[MARFA GIRL screens Sunday May 3rd at 8:10 pm at the Cleveland Institute of Art Cinematheque]
Review by Milan Paurich
“It’s O.K.,” the Dead Moon song heard over the closing credits of Larry Clark’s MARFA GIRL, might as well be speaking directly to the KIDS auteur himself, particularly during its “We’ve all seen better days” refrain. Being a longtime fan of Clark’s work as both photographer (“Tulsa”) and film director (the Harmony Korine-scripted KIDS, ANOTHER DAY IN PARADISE, BULLY), his creative and artistic desperation/disintegration over the past decade has been depressing to watch. Apparently Clark has taken another song lyric—Neil Young’s immortal “it’s better to burn out than to fade away” from “Hey Hey My Way (Into the Black)”—as his credo, and that’s just plain sad.
I’m no shrink, but Clark’s artistic fallout seems to have been triggered by the vituperative critical reaction accorded 2004’s KEN PARK, the first of Clark’s sexually provocative films to actually cross over into hardcore terrain. As a PARK defender (I think it’s an often brilliant work marred by some weak performances), I can sympathize. But pity can only take you so far.
After WASSUP ROCKERS (2005) and MARFA GIRL (made in 2012, but just now being released), I’m beginning to think that Clark is entirely bereft of any fresh ideas. Or maybe that he simply stopped caring. At its weakest (which, sadly, is much of the time), MARFA GIRL reminded me of a bad Henry Jaglom movie—meandering, slackly paced, “distinguished” only by some truly dreadful, amateur-caliber acting—with a few explicit (NC-17 vs. XXX) sex scenes tacked on. It is, however, much better shot than the average Jaglom joint. Say what you will about Clark’s depleted directing skills, but his eye remains as sharp and poetic as ever. (David Newbert did the handsome cinematography.)
Set in the dusty, real-life West Texas town that gives the film half of its title, the minimalist narrative mostly revolves around 16-year-old slacker/skater boy Adam (distinctly unpromising screen newcomer Adam Mediano) who smokes a lot of weed, has sex whenever (and with whomever) he feels, and routinely gets hassled by a Border Patrol cop (Jeremy St. James, flailing) suffering from some, uh, issues of his own.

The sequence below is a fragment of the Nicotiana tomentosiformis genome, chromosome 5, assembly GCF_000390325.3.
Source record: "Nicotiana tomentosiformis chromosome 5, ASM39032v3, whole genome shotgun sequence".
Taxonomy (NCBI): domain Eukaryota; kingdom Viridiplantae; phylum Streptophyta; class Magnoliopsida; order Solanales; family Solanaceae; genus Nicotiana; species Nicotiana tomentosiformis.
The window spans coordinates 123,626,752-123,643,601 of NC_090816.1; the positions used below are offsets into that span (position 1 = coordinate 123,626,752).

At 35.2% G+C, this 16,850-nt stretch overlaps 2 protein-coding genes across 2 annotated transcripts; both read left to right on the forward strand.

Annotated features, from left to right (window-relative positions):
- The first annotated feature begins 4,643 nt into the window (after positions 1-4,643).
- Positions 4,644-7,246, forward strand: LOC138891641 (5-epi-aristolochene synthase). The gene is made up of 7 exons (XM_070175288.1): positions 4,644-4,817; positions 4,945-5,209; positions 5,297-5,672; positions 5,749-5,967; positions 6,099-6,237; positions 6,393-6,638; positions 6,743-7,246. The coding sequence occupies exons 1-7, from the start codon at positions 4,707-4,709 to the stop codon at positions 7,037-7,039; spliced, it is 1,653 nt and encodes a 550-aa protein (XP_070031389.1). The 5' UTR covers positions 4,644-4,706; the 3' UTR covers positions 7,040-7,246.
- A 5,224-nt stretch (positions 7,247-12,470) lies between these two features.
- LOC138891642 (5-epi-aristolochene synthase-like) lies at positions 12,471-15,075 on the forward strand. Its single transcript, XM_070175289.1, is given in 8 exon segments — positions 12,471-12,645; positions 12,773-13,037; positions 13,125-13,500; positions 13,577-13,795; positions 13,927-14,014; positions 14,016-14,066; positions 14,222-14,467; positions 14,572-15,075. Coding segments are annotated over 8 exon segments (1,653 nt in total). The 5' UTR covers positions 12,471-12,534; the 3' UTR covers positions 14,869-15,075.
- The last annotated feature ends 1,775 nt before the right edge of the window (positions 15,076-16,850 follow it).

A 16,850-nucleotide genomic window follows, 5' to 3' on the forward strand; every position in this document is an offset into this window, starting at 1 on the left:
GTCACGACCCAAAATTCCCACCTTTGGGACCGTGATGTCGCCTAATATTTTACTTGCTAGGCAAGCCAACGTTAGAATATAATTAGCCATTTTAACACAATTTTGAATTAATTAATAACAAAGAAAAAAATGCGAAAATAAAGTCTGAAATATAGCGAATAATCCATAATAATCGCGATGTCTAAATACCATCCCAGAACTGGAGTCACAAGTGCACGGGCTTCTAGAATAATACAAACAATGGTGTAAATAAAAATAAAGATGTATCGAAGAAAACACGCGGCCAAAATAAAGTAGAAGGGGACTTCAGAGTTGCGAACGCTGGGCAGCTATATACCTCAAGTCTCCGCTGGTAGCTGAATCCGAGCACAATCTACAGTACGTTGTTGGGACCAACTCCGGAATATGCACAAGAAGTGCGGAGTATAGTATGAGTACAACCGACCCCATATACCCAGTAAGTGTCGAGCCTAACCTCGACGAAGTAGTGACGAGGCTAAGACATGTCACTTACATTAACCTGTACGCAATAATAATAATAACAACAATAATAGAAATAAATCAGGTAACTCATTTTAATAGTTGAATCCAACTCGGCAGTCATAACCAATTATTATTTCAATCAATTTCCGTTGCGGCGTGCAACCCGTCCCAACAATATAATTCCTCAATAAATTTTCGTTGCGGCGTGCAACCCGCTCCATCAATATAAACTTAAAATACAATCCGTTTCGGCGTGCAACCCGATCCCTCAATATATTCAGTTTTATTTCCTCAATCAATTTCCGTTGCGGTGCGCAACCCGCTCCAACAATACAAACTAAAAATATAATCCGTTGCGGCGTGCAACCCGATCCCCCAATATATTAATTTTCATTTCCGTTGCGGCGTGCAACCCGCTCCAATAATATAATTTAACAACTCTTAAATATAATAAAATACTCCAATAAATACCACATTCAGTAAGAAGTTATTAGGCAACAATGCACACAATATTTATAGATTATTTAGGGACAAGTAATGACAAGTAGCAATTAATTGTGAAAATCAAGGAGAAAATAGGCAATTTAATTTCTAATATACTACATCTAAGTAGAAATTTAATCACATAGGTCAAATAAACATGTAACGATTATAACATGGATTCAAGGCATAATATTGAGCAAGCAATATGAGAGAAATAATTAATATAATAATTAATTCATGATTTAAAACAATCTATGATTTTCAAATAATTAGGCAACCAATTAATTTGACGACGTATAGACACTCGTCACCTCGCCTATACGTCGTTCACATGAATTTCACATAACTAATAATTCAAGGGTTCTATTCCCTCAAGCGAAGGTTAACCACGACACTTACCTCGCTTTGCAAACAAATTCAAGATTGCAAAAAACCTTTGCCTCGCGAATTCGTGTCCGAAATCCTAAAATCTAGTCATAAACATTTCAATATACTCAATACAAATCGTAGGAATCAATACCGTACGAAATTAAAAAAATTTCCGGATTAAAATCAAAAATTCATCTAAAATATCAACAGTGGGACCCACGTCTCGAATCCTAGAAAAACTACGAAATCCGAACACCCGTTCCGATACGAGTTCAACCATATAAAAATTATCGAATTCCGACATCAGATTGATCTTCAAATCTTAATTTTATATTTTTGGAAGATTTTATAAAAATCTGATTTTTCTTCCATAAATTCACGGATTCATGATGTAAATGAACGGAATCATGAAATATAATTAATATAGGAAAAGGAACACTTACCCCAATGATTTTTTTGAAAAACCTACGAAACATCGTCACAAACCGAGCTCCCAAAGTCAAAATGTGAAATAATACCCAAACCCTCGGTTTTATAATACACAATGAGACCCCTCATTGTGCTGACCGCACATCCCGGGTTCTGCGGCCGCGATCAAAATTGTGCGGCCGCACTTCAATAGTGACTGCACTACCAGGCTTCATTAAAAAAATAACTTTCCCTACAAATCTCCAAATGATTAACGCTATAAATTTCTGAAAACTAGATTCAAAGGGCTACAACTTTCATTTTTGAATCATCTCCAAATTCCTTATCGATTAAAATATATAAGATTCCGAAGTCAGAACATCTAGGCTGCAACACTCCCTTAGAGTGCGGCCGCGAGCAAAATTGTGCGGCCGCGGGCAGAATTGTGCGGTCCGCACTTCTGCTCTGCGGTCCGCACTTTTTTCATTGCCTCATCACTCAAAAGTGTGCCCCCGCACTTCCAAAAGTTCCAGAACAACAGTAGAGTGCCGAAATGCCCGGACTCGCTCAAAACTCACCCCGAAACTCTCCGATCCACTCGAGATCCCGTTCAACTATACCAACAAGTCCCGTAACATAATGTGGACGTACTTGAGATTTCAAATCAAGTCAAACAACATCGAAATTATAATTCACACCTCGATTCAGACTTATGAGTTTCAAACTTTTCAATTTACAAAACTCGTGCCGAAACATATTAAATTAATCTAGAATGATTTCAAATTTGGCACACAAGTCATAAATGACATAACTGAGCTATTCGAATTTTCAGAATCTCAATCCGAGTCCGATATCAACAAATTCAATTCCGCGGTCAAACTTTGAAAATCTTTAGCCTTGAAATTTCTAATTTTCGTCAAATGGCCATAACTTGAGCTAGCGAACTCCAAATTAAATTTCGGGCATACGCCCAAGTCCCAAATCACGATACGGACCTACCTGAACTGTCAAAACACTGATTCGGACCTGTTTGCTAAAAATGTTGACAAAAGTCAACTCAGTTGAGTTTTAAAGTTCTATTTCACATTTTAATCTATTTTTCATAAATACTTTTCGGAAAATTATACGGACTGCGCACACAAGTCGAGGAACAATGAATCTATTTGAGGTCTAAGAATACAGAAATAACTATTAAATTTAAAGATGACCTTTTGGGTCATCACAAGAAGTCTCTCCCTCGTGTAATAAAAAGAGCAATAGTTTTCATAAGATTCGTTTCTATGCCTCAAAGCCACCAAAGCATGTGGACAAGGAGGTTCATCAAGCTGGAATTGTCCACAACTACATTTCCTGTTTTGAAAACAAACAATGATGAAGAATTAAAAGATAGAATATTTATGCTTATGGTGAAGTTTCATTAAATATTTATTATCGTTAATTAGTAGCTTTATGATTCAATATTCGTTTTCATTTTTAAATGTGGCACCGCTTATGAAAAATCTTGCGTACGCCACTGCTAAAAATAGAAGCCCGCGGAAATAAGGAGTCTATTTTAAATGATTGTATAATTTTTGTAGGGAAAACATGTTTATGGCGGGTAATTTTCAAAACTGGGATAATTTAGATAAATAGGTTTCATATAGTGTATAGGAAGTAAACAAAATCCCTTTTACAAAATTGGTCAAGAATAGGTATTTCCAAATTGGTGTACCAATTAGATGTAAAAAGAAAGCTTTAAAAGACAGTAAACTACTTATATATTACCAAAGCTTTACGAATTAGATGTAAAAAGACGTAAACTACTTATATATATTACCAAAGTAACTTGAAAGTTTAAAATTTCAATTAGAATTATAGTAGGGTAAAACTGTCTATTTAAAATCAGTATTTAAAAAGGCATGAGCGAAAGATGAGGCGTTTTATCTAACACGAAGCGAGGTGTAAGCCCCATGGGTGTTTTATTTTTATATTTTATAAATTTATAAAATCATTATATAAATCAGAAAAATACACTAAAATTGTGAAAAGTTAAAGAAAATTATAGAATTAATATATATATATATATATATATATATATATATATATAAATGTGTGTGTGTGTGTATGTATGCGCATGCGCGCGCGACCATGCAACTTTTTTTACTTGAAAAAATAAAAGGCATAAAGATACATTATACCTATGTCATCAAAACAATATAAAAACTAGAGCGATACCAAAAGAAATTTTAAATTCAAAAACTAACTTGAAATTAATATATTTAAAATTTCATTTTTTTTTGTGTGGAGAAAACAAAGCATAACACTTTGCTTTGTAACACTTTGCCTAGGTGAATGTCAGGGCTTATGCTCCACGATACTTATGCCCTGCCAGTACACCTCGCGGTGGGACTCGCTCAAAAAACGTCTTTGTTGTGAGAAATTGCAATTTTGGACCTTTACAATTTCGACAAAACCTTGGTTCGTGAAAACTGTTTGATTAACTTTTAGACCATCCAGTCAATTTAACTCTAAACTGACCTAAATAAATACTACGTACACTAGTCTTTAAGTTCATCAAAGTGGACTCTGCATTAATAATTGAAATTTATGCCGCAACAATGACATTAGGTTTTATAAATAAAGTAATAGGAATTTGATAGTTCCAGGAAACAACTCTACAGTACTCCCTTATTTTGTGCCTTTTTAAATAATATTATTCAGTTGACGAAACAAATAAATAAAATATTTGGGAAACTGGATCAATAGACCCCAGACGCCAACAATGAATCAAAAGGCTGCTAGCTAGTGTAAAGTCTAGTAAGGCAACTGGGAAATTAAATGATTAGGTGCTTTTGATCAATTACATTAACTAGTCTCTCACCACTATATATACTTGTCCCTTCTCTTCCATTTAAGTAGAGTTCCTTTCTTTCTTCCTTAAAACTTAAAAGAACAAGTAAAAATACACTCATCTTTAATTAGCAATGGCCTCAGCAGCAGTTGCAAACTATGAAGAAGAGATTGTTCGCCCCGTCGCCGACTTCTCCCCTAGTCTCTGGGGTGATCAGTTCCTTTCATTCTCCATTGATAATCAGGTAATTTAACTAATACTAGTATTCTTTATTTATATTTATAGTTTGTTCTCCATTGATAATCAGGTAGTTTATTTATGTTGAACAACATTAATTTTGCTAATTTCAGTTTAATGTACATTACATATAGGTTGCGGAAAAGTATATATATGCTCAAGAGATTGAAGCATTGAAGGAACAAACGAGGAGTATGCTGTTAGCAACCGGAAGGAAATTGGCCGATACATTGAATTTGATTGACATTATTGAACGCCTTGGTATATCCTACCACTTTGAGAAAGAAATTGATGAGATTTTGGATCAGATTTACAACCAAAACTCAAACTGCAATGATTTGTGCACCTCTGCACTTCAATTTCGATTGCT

The other major recurring figure is never even given an official name. I guess she’s supposed to be MARFA GIRL, although the character isn’t a Marfa native and more of a young woman than a girl. She’s purportedly an artist (really?) in town for a fellowship at Donald Judd’s prestigious Chinati Foundation. Played by Drake Burnette who evinces all of the thesping skills of a 1970’s porn starlet (think C.J. Laing crossed with Annette Haven), Marfa Girl loves talking about sex—that is when she’s not bedding every available Hispanic male in sight. (M.G. has a proudly acknowledged fetish for Latin men/boys.) She also seems to get high even more frequently than Adam, probably because M.G. has a larger disposable income. But then just about everyone in Marfa spends the majority of their waking hours toking and screwing, so maybe she’s just trying to blend in.
Marfa Girl’s most annoying habit, though, is lecturing everyone within earshot, Border Patrol agents especially, about race and immigration in the most simplistic, MSNBC-bloviators-on-Ambien fashion. If that was Clark’s bid to make his film seem “topical,” he doesn’t have anything particularly salient or newsworthy to say about either hot button topic.
I did, however, like a few of the (clearly non-pro) supporting players. Jimmy Gonzales, Ulysses Lopez, Mercedes Maxwell and Rodrigo Lloreda all manage to bring a refreshing level of naturalism to their performances without ever seeming like deer caught in headlights. (The worst offender in that regard is Mary Farley as Adam’s flakey, bird-obsessed mom.) And Clark, bless his soul, hasn’t lost his flair for choreographing and shooting sex scenes. Like a porn flick burdened with too much inane dialogue and “plot,” they’re the best things here.
While watching MARFA GIRL, I was reminded of critic John Grierson’s snarky comment (“When a director dies, he becomes a cinematographer”) about Josef von Sternberg’s later films. In Clark’s case, his (artistic) demise has turned him into a blue-balled pornographer instead. 2 out of 4 stars.